The bad news is that Fuld went from being one of the American League’s on-base percentage leaders ending April to a drop-off at the plate almost inexplicably. Perhaps his acrobatic defense (wags suggested renaming ESPN’s Baseball Tonight to The Sam Fuld Show after so many highlight-reel outfield plays showed up so many times) took the initial toll on his early plate breakout.

Perhaps more, a wrist ligament injury he suffered that September and re-aggravated the following March eroded his once formidable batting skills. The Rays let him walk as a free agent and he signed with the Athletics for 2014; the A’s farmed him out and left him prone to a waiver claim which the Twins placed in late April.

He played thirteen games before suffering a concussion crashing into an outfield wall; he ended up playing only 53 games as a Twin and still managed to lead the team with a .370 OBP, and flying-trapeze outfield plays, before they traded him back to the A’s at the end of July 2014.

2020-04-12 SamFuldSeanRodriguez

Fuld (right) with Phillies infielder Sean Rodriguez, spring training 2019, before Rodriguez yielded number his uniform number to incoming Bryce Harper.

In Oakland Fuld’s high point was probably the 2014 American League wild card game in which he reached base three times while the A’s fell to the eventual pennant-winning Royals. He moved around the outfield as a part-timer the next two seasons (he led the American League in double plays turned from left field in 2015), never really recovered his batting skills, until the prospect that he’d done so during spring training 2016 ended when he injured his left rotator cuff.

Surgery, season lost, career over. He made his retirement official in November 2017. The Phillies hired him almost before he could finish his announcement that day.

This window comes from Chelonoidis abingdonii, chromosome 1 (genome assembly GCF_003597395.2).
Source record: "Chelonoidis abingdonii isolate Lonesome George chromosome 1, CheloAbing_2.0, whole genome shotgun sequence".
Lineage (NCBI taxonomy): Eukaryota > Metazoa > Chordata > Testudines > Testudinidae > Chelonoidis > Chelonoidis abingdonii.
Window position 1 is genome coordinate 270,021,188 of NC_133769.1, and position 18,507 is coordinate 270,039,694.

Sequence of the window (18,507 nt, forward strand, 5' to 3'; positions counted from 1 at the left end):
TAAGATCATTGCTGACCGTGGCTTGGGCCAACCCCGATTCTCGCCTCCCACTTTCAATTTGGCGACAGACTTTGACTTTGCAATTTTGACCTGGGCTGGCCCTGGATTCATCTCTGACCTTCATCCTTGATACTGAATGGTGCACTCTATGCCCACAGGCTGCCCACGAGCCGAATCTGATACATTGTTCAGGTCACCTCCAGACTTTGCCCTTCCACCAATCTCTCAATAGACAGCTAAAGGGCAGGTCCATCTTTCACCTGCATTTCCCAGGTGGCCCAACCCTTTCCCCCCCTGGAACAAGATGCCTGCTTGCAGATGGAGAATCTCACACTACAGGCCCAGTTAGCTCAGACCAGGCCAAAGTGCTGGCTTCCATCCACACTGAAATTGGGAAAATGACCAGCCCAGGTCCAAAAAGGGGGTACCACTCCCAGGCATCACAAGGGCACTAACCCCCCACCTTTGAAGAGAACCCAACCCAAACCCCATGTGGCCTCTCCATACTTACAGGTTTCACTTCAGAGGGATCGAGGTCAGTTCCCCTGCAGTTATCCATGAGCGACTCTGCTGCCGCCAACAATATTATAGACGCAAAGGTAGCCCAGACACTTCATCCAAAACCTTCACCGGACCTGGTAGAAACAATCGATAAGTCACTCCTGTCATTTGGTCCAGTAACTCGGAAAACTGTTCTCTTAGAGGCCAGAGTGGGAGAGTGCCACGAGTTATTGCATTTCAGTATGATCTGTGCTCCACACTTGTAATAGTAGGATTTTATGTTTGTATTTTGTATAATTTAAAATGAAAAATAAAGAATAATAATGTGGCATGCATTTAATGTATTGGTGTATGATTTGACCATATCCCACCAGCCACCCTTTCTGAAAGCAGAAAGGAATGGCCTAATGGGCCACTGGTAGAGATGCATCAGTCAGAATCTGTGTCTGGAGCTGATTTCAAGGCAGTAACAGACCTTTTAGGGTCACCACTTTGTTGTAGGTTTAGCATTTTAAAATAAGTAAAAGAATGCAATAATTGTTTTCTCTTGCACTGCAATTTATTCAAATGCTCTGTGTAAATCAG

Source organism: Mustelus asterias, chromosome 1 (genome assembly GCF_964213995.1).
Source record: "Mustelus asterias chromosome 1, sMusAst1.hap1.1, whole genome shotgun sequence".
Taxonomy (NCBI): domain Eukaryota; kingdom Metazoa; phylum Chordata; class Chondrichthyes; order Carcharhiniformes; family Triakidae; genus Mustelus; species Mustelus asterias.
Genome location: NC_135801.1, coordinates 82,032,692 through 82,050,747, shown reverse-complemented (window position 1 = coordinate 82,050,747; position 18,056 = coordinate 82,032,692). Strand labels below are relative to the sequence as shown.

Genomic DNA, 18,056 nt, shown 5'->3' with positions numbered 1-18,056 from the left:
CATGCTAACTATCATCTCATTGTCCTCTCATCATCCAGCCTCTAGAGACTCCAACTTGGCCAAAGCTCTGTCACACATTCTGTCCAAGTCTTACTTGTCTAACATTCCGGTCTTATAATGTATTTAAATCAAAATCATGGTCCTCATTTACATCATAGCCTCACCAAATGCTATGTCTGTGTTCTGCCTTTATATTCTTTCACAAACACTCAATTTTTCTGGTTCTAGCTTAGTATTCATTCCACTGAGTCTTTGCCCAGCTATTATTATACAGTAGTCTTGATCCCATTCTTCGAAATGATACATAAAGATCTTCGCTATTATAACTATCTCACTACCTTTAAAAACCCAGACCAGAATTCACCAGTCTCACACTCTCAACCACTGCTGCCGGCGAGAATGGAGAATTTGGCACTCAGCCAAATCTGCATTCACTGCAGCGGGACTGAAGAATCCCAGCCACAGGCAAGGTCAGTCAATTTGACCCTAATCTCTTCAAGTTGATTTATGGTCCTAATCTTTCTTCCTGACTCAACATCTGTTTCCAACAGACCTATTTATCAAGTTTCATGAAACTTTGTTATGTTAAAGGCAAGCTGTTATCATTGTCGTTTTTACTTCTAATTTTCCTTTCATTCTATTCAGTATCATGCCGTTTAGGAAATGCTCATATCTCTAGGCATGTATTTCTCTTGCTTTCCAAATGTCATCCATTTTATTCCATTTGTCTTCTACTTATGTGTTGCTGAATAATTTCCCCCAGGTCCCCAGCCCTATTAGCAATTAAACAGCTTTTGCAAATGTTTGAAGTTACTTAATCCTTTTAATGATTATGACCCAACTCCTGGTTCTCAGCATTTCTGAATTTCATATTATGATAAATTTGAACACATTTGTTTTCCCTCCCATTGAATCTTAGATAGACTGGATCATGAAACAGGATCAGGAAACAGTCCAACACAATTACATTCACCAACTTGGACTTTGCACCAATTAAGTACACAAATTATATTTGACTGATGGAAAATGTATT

Once it was said about 1960s center field gazelle and 1970s reserve clause challenger Curt Flood that 75 percent of the planet was covered by water and the rest by Flood. When David Price was a Rays pitcher and a Fuld teammate, he plagiarised that observation to say the world was covered 75 percent water and 25 percent Fuld.

What Fuld covers now is baseball knowledge and analytical skill, enough that he was considered seriously for assorted managers’ openings. Last fall, in fact, he was said to be on the candidate lists with the Pirates (who hired Derek Shelton), the Cubs (who canned Fuld’s manager in Tampa Bay, Joe Maddon, in favour of David Ross), the Giants (who replaced retiring Bruce Bochy with ex-Phillies manager Gabe Kapler), and the Mets. (Fired Mickey Callaway, hired Carlos Beltran, unloaded Beltran in the Astrogate wake, hired Luis Rojas.)

A near lifelong Type I diabetic (he was diagnosed at age ten), Fuld is well accustomed to working under pressures. Those who think the analytic nerds come from places having nothing to do with baseball may not have realised that Fuld, who insisted on getting his bachelor’s degree before giving pro baseball a try, merely took what he knew as a player and married it to an already analytical brain.

Even if he scrambled that brain more than a few times making those human cannonball plays.

“A lot of the battle is getting the information to the players when it really matters and that’s when you’re on the field,” Fuld told Philadelphia Inquirer writer Matt Breen in spring training 2018. “You can have all the meetings you want at 1 p.m., but at 7 p.m., when the game really matters, it’s important that they get the right amount of information and the most important information.”

Kapler managed the Phillies in 2018-2019 until he was executed after last season. He was unable to marry his own analytical inclinations to critical, in-game, game-on-the-line moments. Perhaps he forgot that Fuld, his information coordinator, who once immersed himself in Moneyball (the book, not the film) while studying at Stanford, could and did marry both, as a hair-raising outfielder whose very trademark eroded his once-formidable plate smarts and skills but not his intelligence or his feel for the game.

A feel that Fuld displayed for all time on 11 April 2011, in a ballpark where Kapler himself once enjoyed many a high as a championship, real-or-alleged cursebusting Red Sox outfielder. Where Fuld was tempted of the cycle and gunned it past first on to second on an obvious double, ordering that particular Satan to get himself behind.

No wonder there may yet be teams looking for him to take their bridges even if he’s content where he is right now. An analyst who played the game right when he could have stopped short for a moment’s personal glory. It’s as valuable to the game now as sports newscast programmers once held Fuld’s threats to outfield walls everywhere.